It comes down to using tools - like mysqltuner - to investigate the bottlenecks, checking logs for errors and memory usage, php opcode-caching, clearing post/page revisons to get the DB down to size, etc.


Hi @Matthew Paulson:

You may be asking the wrong question.

With your traffic you may want to look at at front-end cache using nginx. Here are Q&As for nginx here on the site, lots of relevant articles in a Google search, and plugin that can interface WordPress to nginx at wordpress.org and lastly an article on installing and configuring:

If that doesn't help or if you don't want to do it for some other reason please let us know what plugins you are using. Most of the time with WordPress performance problems are not the obvious but instead they are result of some poorly written plugins.


Do you have insight in what exactly is becoming a bottleneck under high load? It could be different type of resource (CPU load, sustaining network conenctions, running out of memory, etc).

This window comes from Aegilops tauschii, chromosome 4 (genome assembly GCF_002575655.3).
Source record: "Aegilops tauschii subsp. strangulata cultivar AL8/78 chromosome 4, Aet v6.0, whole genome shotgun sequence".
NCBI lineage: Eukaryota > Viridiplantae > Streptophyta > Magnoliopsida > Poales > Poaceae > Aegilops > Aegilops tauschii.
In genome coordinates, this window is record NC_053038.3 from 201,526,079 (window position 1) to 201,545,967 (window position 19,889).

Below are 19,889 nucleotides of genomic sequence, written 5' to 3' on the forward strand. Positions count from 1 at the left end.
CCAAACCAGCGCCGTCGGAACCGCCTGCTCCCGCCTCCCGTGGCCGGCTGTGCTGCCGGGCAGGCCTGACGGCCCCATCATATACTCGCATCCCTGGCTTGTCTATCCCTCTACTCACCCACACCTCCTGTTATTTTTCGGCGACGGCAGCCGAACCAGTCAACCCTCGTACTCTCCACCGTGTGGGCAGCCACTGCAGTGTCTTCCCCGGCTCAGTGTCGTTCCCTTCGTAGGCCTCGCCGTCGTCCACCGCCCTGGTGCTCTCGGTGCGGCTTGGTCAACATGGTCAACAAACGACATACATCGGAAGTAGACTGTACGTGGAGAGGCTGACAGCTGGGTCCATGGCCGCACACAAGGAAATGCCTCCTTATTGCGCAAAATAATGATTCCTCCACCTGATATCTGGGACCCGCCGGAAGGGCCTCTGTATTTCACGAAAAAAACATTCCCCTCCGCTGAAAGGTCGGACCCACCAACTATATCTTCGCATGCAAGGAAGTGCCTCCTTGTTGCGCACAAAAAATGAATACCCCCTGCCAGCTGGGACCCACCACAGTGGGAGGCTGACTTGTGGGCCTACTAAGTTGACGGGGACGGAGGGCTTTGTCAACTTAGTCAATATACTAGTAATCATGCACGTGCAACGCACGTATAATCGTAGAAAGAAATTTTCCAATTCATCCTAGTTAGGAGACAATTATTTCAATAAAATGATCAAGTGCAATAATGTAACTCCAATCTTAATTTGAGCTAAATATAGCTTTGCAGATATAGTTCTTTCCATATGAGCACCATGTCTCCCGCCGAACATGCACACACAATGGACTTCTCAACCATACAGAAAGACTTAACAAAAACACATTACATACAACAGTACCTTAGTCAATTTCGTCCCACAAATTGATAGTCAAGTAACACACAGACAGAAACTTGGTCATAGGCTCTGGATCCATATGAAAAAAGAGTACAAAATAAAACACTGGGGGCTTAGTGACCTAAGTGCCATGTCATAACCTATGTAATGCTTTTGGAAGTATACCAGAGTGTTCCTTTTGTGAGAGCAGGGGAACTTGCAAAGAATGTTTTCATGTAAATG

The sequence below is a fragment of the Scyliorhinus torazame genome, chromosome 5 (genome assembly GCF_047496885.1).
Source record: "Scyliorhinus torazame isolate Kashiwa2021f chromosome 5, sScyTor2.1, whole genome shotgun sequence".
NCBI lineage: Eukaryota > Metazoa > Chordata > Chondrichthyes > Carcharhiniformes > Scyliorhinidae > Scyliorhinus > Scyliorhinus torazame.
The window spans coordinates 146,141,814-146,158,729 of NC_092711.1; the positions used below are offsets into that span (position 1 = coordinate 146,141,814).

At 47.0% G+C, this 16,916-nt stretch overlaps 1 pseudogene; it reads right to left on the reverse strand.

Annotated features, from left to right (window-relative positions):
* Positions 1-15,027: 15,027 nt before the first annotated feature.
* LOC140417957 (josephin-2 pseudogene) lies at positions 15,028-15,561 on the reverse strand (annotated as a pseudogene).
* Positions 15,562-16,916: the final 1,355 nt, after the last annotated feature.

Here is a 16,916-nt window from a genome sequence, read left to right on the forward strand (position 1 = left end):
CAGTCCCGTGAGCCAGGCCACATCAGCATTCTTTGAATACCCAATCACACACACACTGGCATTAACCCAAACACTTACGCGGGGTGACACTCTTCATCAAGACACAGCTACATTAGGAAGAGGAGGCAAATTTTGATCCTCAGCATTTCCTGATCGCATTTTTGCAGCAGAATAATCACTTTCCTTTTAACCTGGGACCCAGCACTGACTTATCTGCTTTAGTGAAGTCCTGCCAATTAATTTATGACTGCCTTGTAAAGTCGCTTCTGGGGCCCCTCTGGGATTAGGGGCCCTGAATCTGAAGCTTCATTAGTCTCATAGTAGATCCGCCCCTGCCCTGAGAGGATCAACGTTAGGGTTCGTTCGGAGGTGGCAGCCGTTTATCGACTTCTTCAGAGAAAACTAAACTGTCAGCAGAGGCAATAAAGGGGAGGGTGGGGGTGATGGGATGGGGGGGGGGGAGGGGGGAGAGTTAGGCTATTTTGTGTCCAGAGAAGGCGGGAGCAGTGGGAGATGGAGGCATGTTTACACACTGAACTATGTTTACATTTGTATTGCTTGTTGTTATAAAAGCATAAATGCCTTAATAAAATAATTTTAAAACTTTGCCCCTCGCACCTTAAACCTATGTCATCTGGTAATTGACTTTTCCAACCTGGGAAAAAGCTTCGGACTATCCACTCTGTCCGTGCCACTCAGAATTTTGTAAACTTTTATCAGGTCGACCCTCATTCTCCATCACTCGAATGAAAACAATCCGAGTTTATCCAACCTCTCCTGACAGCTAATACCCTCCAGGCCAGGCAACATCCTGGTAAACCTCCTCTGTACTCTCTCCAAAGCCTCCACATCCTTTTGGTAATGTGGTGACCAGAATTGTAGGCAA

General things:

  • opcode cache (keeping compiled PHP code in memory) is a must;
  • you seem to have memory to burn, so it's worth trying memory-based object cache (W3TC supports it, look into that). It will make a lot of stuff more persistent and move load away from MySQL;
  • if web server software is bottleneck (you don't mention what you run, Apache?) you might want to look into alternative web server (like nginx) or reverse proxy (again - you have memory to burn, I heard good things about Varnish).
  • Hi Rarst - The biggest issue that I see right now is CPU usage. More often than not MySQL is using about 50% CPU usage and PHP processes often take the rest. Apr 8, 2011 at 1:58
  • @Matthew Paulson had you looked into amount of queries per typical page load that you have?
    – Rarst
    Apr 8, 2011 at 7:59

You weren't kidding, just tried going to your site and got a 500 internal error. Perhaps you can lower the number of plugins you are using and make sure all images are optimized, etc. to make page sizes smaller so they consume less bandwidth to load hence less errors.

You may also want to look into HIP HOP for PHP . I never implemented it but it was released open source by the facbook people who after creating and using it saw their server load go down by about 30%. Basically it takes regular php files, converts them to C++ binaries and serves those out.

  • 1
    I've seen presentation on Hip Hop in context of WordPress - it is a lot of messing with code and hacking core to get it working that way. There are easier and more robust solutions to try before that.